Somehow myExportString became myExportText.
Besides that, what happens if you replace the text before you write it
Another thing you can try is to cast it as a String like so:
Also, maybe try changing the encoding to "UTF-8".
Thank you Harbs
The code is actually in functions, thats why there's name changes.
Changing the encoding to UTF-8 did it :-)
Well sorta ... atleast it will export now. We added UTF-8 to the encoding and now the file is saved with content. But the encoding is wrong - our special danish characters are not displayed right. æ is shown as √¶ - å is shown as √• - ø is shown as √∏ etc. etc...
We've tried changing the encoding to others too, but no luck...
Here's a list of the valid encodings:
US-ASCII, ASCII,ISO646-US,I SO-646.IRV:1991, ISO-IR-6,
Find the right one...
I'd try UTF16 next.
Perhaps the program you are checking it with doesn't support UTF8
I'm in on this case too, working with Thomas.
We open it in TextEditor on the mac, which shows the wrong characters.
When we open in BBEdit they are fine, It says that the format/encoding is: Unicode (UTF-8, no BOM)
When I then in BBEdit change it to Unicode (UTF-8), save the file and open it in TextEditor the file looks as intended!
But, we are talking 400+ files to open and change and save again... No go... :-)
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You just answered your own question; write the BOM!
Initialize the string with myExportText = "\uFEFF";
then use += to your heart's content...
Perhaps TextEditor (= TextEdit?) can't handle files without the BOM-marker -- which is, by the way, the Byte Order Mark. The first two characters ought to be 0xFF 0xFE in hexadecimal, so a text processor doesn't have to check each and every single high ASCII code to see if it may be UTF-8.
(http://unicode.org/faq/utf_bom.html has more on this.)
... change it to Unicode (UTF-8) ...
BBEdit is apparently smart enough to check, and then see that all higher ASCII codes are consistent with UTF-8 encoding, so it does recognize the special characters. Only thing that changes when you save the file is the BOM marker gets added to the file.
I think the problem is that, although JS can write UTF-8 encoded files, it's also possible for the user to switch encoding right in the middle of writing a file. So it cannot output the BOM marker first -- you might want to write plain ASCII first, then switch to UTF-8, write some more, switch to Unicode ...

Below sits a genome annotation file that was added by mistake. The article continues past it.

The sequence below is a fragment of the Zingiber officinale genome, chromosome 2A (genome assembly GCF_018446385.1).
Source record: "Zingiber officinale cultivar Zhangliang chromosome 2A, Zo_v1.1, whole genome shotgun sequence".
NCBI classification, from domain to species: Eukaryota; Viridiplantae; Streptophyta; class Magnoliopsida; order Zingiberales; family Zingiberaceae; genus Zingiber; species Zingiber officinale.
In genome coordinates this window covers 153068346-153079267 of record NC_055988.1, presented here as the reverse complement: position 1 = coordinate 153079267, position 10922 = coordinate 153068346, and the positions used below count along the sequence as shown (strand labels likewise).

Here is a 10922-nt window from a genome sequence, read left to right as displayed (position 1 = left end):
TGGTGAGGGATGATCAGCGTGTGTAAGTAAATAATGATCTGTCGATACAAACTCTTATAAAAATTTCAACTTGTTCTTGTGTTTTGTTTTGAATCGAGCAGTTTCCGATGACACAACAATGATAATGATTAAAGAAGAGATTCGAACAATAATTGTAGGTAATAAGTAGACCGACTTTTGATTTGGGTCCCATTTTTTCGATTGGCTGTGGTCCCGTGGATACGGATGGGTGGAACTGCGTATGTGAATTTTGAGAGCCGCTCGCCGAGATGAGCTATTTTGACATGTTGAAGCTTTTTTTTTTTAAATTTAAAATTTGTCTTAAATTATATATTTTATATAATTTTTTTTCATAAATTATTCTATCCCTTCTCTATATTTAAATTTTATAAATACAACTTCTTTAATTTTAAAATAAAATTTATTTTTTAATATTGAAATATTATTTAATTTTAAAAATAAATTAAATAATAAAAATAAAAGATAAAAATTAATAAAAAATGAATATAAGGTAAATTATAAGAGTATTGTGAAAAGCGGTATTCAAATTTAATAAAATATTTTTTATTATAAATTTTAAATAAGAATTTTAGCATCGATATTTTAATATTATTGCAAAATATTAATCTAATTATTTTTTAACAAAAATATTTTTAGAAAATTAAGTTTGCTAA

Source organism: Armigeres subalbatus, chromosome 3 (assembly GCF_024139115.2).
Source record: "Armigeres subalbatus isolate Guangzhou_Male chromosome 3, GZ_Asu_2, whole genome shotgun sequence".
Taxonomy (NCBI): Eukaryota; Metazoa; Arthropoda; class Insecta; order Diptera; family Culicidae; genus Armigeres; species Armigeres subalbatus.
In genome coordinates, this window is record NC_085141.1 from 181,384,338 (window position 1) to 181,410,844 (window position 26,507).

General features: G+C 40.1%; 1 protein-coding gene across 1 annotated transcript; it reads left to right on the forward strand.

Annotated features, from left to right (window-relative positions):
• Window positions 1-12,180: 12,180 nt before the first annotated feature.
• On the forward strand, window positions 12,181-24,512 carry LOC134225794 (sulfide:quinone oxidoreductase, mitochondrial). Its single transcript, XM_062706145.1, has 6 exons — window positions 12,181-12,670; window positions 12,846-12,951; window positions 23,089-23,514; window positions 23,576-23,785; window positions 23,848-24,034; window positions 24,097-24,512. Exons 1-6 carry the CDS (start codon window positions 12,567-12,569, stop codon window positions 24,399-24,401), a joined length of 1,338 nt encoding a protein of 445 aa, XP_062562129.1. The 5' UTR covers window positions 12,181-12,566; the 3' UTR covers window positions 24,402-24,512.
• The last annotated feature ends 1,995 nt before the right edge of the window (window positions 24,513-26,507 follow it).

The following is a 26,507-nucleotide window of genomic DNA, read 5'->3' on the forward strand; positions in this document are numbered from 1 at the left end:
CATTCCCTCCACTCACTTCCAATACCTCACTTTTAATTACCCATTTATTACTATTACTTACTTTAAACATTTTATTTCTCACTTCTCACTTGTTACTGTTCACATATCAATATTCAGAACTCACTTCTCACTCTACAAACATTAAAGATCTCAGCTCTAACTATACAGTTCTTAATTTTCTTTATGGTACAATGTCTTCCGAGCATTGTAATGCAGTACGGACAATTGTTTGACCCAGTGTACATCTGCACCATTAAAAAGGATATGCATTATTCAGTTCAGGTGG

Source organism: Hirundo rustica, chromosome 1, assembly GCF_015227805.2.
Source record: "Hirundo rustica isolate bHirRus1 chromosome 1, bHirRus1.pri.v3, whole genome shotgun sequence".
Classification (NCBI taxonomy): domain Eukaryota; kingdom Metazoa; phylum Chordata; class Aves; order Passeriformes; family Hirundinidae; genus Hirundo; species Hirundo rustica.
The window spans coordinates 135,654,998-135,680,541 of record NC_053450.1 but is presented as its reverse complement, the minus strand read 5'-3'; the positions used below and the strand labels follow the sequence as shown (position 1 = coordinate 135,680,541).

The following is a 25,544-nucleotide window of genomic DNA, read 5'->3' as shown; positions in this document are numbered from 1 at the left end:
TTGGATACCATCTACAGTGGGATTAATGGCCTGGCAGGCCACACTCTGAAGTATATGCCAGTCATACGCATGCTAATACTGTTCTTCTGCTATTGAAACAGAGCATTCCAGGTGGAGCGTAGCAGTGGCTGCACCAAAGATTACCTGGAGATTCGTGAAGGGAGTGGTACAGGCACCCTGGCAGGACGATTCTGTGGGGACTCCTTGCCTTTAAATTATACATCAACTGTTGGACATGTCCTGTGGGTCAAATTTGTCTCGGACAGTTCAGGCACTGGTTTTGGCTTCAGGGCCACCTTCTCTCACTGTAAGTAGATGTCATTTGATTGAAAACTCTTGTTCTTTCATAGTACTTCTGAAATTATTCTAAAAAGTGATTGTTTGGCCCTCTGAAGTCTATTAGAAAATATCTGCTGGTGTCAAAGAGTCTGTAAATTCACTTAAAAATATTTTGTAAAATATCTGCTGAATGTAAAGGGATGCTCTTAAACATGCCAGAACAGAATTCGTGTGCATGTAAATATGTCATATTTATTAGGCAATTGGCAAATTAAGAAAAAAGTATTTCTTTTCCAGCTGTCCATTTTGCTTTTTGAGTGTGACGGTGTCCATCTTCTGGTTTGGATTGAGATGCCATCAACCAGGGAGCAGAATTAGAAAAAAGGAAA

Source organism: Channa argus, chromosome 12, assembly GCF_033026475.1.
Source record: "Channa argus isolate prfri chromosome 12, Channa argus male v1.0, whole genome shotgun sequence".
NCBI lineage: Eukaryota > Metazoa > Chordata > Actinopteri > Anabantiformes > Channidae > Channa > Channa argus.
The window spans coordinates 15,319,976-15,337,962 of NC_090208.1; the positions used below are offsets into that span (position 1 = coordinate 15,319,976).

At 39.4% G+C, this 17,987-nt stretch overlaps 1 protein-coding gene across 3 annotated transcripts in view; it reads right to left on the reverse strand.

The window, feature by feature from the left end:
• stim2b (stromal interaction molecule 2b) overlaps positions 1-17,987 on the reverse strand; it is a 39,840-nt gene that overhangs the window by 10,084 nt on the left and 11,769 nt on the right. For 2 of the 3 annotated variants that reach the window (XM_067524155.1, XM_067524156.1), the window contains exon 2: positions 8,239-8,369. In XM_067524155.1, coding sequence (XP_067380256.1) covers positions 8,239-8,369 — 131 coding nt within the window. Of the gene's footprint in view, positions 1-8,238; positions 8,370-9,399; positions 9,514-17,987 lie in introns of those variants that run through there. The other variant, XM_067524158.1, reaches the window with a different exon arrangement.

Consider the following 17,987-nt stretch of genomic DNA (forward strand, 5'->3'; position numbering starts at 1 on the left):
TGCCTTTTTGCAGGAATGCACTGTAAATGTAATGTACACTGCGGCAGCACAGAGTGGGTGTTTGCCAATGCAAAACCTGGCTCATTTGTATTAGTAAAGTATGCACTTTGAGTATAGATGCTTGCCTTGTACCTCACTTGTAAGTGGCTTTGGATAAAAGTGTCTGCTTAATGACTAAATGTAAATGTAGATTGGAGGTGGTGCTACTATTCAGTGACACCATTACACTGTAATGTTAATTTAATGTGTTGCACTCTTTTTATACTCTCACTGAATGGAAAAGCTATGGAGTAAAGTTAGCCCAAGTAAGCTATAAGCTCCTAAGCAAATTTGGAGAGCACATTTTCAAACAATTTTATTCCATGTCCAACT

Perhaps you can fool JS just a tiny bit. Open your file for writing, then change the mode to BINARY. Write out the two characters 0xFF and 0xFE (Read Note Below...). Then switch to UTF-8 and do your stuff.
Note Below: ah ... now what was the correct byte order again, for Mac compatible files? It's either 0xFF then 0xFE or first 0xFE then 0xFF. It might not really be important, since these two bytes determine in which byte order 16-bit and 32-bit Unicode files are written ... but you are not using that, UTF-8 is by design byte order independent.
Harbs -- wouldn't using UTF-8 right from the start imply that every Unicode character (> 0x7F) gets output in UTF-8 format, i.e., splitting your "it's just any character like any other one" into four or five separate UTF-8 chunks?
I gotta say, it's possible the .write programmer anticipated this usage.
Seems to be the right direction!
Thomas just went to sleep, and he's "the Brain" so we won't be back on it before sometime tomorrow, or the day after depending on workloads... :-)
So far, thanks a lot!
Normally I would have been stuck without Thomas, but I just got a little stubborn... I managed to get it working!
myFile.write("\uFEFF" + myExportText);
Now everything is as it should be :-D
I've never looked into the use of the BOM enough to know why write() does not insert it automatically.